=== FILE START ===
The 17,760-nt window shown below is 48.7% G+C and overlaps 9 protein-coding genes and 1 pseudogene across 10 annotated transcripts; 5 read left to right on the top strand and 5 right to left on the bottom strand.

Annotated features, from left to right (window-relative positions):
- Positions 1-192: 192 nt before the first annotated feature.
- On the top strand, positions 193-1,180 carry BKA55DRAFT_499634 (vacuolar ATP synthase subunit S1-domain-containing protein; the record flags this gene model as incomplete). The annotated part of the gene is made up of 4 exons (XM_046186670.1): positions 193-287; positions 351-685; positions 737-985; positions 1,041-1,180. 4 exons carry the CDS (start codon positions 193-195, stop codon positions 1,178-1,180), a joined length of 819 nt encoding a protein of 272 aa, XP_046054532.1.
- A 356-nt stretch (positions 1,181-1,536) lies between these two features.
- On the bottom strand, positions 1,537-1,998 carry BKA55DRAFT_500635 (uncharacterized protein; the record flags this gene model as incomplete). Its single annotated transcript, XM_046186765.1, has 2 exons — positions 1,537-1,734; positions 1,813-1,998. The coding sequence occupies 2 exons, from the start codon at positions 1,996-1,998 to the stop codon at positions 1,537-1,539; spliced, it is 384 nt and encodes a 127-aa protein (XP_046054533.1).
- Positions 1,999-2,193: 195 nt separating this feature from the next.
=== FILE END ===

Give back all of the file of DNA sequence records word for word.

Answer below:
The 17,760-nt window shown below is 48.7% G+C and overlaps 9 protein-coding genes and 1 pseudogene across 10 annotated transcripts; 5 read left to right on the top strand and 5 right to left on the bottom strand.

Annotated features, from left to right (window-relative positions):
- Positions 1-192: 192 nt before the first annotated feature.
- On the top strand, positions 193-1,180 carry BKA55DRAFT_499634 (vacuolar ATP synthase subunit S1-domain-containing protein; the record flags this gene model as incomplete). The annotated part of the gene is made up of 4 exons (XM_046186670.1): positions 193-287; positions 351-685; positions 737-985; positions 1,041-1,180. 4 exons carry the CDS (start codon positions 193-195, stop codon positions 1,178-1,180), a joined length of 819 nt encoding a protein of 272 aa, XP_046054532.1.
- A 356-nt stretch (positions 1,181-1,536) lies between these two features.
- On the bottom strand, positions 1,537-1,998 carry BKA55DRAFT_500635 (uncharacterized protein; the record flags this gene model as incomplete). Its single annotated transcript, XM_046186765.1, has 2 exons — positions 1,537-1,734; positions 1,813-1,998. The coding sequence occupies 2 exons, from the start codon at positions 1,996-1,998 to the stop codon at positions 1,537-1,539; spliced, it is 384 nt and encodes a 127-aa protein (XP_046054533.1).
- Positions 1,999-2,193: 195 nt separating this feature from the next.